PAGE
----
Canada Goose Struggles To Free Itself From The Grip Of Snapping Turtle

Canada goose running from snapping turtle
Nature Is Metal

Never underestimate the power of the snapping turtle.

I’ll never forget back when I was a kid, every time me and my friend would go out and play in the neighborhood, my mom would always warn us to stay out of the creek near our house because there were allegedly “snapping turtles.” Of course, we were never actually sure if there were actual snapping turtles in there or not, and it was probably just something my mom said so that we weren’t trespassing on our neighbors land.

However, after watching this video, I’m glad we decided to never mess around and find out. In this wild video footage, you can see a a snapping turtle submerged underwater, biting down on the heels of a Canada goose.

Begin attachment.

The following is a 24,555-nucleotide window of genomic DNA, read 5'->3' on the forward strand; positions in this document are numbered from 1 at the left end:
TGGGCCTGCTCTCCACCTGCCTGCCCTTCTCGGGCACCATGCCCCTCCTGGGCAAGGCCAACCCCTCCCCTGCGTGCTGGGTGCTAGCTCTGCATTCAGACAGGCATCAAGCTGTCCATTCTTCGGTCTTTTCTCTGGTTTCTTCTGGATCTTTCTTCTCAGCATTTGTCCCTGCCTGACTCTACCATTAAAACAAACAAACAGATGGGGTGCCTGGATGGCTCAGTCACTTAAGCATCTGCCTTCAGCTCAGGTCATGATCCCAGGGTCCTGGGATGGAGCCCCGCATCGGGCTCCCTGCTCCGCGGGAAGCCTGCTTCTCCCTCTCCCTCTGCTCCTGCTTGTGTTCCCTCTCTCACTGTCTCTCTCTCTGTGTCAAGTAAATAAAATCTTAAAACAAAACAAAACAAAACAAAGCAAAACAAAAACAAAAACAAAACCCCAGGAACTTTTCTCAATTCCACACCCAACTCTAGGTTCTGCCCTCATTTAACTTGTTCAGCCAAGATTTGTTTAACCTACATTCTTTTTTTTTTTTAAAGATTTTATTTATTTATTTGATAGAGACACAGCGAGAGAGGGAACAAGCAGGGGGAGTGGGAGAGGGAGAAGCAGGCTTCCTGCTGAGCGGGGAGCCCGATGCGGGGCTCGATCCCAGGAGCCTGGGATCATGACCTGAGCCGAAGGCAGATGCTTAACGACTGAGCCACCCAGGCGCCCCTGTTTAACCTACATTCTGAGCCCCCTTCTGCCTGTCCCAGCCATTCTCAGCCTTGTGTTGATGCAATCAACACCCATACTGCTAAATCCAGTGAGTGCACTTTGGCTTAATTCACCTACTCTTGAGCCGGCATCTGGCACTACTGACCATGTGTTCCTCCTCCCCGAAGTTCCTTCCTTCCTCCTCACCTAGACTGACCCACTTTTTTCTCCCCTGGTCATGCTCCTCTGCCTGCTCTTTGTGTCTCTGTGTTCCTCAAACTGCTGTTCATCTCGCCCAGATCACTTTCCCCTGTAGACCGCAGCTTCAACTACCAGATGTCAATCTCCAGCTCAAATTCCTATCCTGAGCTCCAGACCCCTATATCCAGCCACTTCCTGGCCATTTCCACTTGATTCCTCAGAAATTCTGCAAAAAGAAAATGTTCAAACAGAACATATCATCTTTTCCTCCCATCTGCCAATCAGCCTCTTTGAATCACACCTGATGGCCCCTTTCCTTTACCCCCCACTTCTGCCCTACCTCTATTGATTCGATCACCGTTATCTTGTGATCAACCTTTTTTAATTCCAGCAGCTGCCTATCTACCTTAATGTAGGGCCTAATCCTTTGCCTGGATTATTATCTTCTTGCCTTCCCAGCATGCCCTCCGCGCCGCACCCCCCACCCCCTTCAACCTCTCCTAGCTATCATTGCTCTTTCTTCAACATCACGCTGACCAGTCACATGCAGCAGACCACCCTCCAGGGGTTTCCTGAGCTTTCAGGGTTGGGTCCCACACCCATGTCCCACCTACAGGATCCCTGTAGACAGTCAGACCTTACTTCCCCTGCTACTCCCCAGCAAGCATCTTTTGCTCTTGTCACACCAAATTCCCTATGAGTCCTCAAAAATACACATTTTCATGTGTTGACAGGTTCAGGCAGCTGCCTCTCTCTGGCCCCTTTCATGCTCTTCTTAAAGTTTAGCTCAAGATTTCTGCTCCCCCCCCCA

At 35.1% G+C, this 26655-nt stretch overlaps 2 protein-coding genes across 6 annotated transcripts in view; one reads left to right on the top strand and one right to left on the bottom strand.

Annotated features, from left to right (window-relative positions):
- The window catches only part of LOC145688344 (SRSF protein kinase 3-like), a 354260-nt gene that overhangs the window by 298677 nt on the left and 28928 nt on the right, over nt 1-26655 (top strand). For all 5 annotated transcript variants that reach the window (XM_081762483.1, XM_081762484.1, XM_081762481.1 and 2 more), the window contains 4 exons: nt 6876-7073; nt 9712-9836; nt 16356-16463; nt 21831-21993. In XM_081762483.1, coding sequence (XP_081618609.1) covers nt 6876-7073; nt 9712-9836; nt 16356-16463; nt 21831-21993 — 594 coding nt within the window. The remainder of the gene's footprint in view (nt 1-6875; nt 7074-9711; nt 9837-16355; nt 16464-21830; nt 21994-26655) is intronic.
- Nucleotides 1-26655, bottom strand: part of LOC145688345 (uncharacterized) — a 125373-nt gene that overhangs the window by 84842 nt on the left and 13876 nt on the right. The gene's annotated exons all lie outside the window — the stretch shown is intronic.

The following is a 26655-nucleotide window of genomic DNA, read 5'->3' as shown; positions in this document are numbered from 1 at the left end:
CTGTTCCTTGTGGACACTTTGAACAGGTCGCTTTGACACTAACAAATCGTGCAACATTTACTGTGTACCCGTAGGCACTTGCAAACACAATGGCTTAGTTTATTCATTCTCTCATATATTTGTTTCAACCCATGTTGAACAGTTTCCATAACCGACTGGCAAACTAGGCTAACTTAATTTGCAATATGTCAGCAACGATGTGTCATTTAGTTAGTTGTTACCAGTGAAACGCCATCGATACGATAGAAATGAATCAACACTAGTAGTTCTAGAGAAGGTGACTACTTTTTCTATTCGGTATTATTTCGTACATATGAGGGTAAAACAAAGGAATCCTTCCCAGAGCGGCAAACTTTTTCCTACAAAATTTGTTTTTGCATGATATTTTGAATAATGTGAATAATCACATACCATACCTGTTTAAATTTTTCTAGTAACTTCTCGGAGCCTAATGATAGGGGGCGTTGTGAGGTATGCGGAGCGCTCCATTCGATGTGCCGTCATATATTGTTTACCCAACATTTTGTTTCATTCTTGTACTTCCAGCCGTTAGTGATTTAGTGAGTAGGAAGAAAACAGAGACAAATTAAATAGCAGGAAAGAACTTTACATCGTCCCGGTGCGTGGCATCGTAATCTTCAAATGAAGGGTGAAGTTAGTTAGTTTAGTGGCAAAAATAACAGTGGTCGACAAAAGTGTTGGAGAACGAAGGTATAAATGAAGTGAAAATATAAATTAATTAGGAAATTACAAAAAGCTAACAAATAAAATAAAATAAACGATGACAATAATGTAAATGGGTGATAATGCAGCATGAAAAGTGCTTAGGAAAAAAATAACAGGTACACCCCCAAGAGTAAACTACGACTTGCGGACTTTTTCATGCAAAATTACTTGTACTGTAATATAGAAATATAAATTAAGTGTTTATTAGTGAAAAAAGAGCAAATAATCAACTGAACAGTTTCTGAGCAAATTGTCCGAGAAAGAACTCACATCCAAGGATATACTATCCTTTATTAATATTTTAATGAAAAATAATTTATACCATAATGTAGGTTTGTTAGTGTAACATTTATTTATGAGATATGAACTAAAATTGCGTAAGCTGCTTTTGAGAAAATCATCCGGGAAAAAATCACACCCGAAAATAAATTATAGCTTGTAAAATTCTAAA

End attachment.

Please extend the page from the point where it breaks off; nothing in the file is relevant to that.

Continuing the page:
The goose is visibly trying to flee the scene, but the grip the snapping turtle has is so strong, it’s unable to move. It’s uncertain how the scene ends, as the video cuts out before we can see an end result, but this is just a testament to the strength a snapping turtle possesses.

The caption to the video explains:

“Snapping turtles hunt by waiting motionless in the water, often partly buried in mud or camouflaged among vegetation, with only their nostrils and eyes poking out. They remain motionless, sometimes for hours at a time, until an unsuspecting prey item comes close enough.

When a potential meal, like a fish or a frog, gets within reach, the snapping turtle will quickly extend its head and neck to capture it with a rapid, powerful bite.

A case of mistaken identity or not, the problem is, once a snapping turtle’s jaw is fully engaged (as this one seems to be) it doesn’t tend to let go until the movement of its prey (or perceived prey) gets less frantic.”

Check it out:

A beer bottle on a dock



A beer bottle on a dock